OTTAWA, February 3, 2010 – On February 2, Liberal Leader Michael Ignatieff called on Prime Minister Stephen Harper “to assure Canadians that he won’t change Canada’s long-standing tradition of recognizing women’s reproductive rights and access to contraception as part of his maternal health initiative, and will work in full partnership with the International Planned Parenthood Federation (IPPF).” Joanne McGarry, executive director of The Catholic Civil Rights League, has these comments:
Mr. Harper had announced Jan. 27 that he would encourage all G-8 nations to join Canada in a “major initiative” promoting maternal and child health in developing countries. His announcement did not provide a detailed analysis of this plan, but emphasized clean water, immunization and the provision of adequate food as cornerstones. The League wrote to the Prime Minister to thank him for his commitment to maternal and child health, and to express the hope that it would be implemented by organizations respectful of the sanctity of all human life. In our experience, there are truly inspiring figures involved in foreign aid who are completely pro-life.
It’s no great surprise that there are politicians and journalists who turn an international aid commitment into an effort to bolster their claim that the Harper government has an agenda to reduce women’s rights and decrease access to abortion and child care. In this case, the Liberal Party’s own press release listed pro-life statements made by Conservatives going back as far as 1990 in an effort to keep the story going. It is disturbing to see such finger-pointing in this regard, as though a commitment to respect for life is a sign of lack of fitness for public life.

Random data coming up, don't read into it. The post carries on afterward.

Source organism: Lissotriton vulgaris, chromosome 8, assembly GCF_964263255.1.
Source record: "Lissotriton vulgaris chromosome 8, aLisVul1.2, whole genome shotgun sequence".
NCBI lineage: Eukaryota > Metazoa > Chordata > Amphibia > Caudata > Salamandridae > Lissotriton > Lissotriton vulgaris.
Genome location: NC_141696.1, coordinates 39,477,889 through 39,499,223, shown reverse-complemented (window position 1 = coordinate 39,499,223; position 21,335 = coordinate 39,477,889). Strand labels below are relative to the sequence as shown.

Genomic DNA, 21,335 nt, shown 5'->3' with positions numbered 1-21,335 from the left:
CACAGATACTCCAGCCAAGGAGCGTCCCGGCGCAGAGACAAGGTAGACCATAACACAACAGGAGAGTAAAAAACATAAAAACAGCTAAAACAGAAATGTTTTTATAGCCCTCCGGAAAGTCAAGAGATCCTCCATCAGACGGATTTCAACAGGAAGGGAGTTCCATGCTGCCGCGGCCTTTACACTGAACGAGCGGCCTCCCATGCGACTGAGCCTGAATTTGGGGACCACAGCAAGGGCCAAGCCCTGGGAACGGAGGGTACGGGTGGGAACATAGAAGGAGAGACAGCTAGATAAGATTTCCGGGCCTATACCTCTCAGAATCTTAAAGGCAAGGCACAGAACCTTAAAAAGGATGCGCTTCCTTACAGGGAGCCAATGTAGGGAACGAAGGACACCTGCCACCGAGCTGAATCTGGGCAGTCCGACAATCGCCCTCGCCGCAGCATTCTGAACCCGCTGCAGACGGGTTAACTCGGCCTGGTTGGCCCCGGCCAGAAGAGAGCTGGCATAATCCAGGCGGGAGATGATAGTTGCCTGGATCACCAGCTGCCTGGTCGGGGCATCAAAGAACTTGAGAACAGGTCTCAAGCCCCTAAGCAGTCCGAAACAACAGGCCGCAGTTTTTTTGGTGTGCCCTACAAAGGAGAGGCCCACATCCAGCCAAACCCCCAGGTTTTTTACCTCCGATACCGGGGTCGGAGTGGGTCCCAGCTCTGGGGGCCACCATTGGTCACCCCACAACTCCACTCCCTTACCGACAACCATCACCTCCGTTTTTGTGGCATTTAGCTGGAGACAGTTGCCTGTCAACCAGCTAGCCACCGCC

Perhaps someone will educate Mr. Ignatieff about the outspoken pro-lifers within the Liberal party, and other parties for that matter. The League does not engage in partisan politics because, like millions of Canadians, we regard respect for life as a good thing in a candidate and we know that there are candidates in all parties who share that sentiment.
Catholic Civil Rights League (www.ccrl.ca) assists in creating conditions within which Catholic teachings can be better understood, cooperates with other organizations in defending civil rights in Canada, and opposes defamation and discrimination against Catholics on the basis of their beliefs. CCRL was founded in 1985 as an independent lay organization and has chapters across Canada. The Catholic Civil Rights League is a Canadian non-profit organization entirely supported by the generosity of its members.
For further information: Joanne McGarry, Executive Director, 416-466-8244; firstname.lastname@example.org
Articles of interest on this issue:
Bishop Criticizes MP’s comments on aid plan (LifeSite News, Feb. 23)